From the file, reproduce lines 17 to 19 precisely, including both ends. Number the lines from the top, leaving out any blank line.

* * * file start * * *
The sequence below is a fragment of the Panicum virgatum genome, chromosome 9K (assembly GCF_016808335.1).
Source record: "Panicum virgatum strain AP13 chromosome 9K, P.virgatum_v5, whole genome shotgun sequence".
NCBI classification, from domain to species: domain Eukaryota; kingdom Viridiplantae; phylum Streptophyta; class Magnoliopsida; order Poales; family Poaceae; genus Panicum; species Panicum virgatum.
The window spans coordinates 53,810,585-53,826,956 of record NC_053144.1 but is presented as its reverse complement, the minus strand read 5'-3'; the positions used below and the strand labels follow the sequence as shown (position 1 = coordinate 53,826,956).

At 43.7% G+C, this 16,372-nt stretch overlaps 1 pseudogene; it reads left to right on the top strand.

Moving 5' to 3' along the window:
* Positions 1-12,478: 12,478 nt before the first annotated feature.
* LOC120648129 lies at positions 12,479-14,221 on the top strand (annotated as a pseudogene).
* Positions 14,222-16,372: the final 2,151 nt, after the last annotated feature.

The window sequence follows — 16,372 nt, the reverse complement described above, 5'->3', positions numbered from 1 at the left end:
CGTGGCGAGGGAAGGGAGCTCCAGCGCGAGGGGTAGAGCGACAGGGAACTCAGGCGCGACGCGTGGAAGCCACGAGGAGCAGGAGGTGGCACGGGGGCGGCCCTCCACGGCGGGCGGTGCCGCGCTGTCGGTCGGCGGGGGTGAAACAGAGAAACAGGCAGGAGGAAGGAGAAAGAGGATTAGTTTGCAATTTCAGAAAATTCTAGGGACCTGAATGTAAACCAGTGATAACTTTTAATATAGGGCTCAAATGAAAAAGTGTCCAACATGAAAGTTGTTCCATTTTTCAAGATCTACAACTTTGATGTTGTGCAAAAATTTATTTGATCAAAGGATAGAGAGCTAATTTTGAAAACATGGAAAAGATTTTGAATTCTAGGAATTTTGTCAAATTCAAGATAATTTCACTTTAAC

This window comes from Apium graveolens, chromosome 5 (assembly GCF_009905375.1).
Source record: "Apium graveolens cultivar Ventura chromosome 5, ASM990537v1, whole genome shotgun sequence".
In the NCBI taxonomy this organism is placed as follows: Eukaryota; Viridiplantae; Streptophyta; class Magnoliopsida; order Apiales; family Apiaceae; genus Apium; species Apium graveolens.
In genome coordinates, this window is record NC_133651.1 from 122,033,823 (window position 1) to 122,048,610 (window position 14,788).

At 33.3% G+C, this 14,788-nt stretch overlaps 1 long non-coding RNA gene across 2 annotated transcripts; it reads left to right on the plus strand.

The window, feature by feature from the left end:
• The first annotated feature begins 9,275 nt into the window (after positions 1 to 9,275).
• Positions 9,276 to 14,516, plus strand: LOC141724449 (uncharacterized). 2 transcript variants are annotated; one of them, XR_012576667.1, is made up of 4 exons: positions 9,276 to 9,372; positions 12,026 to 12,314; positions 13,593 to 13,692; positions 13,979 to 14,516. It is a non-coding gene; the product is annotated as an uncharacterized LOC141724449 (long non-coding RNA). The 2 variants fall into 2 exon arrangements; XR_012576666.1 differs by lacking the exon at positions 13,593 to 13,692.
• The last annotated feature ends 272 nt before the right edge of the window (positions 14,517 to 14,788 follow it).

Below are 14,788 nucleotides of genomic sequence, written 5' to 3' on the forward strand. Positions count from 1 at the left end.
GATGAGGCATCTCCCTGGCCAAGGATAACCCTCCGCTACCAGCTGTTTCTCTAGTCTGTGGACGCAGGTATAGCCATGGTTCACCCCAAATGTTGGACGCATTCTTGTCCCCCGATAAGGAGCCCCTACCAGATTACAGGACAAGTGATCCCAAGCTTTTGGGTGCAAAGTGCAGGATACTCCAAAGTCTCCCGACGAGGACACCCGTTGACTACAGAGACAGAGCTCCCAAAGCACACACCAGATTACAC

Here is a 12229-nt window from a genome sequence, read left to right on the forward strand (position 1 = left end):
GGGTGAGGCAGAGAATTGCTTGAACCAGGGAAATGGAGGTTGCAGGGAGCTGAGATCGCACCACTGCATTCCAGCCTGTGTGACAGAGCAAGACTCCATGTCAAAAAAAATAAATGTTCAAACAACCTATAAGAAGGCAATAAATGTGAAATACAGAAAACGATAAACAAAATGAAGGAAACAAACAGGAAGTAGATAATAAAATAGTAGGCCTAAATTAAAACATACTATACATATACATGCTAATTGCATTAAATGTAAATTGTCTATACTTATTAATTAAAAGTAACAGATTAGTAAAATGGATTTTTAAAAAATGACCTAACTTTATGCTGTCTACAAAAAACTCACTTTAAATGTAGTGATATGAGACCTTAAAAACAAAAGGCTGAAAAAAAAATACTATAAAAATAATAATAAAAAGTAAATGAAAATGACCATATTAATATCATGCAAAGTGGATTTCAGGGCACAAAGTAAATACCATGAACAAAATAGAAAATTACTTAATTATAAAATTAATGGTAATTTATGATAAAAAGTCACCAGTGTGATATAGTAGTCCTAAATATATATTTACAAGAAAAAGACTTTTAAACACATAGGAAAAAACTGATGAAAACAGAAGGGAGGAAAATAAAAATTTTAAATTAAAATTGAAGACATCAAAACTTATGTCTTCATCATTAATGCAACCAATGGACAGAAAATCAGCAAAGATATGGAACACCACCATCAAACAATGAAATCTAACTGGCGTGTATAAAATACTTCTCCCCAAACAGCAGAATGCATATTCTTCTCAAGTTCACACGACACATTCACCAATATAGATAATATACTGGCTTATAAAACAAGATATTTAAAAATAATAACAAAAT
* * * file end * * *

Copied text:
The window, feature by feature from the left end:
• The first annotated feature begins 9,275 nt into the window (after positions 1 to 9,275).
• Positions 9,276 to 14,516, plus strand: LOC141724449 (uncharacterized). 2 transcript variants are annotated; one of them, XR_012576667.1, is made up of 4 exons: positions 9,276 to 9,372; positions 12,026 to 12,314; positions 13,593 to 13,692; positions 13,979 to 14,516. It is a non-coding gene; the product is annotated as an uncharacterized LOC141724449 (long non-coding RNA). The 2 variants fall into 2 exon arrangements; XR_012576666.1 differs by lacking the exon at positions 13,593 to 13,692.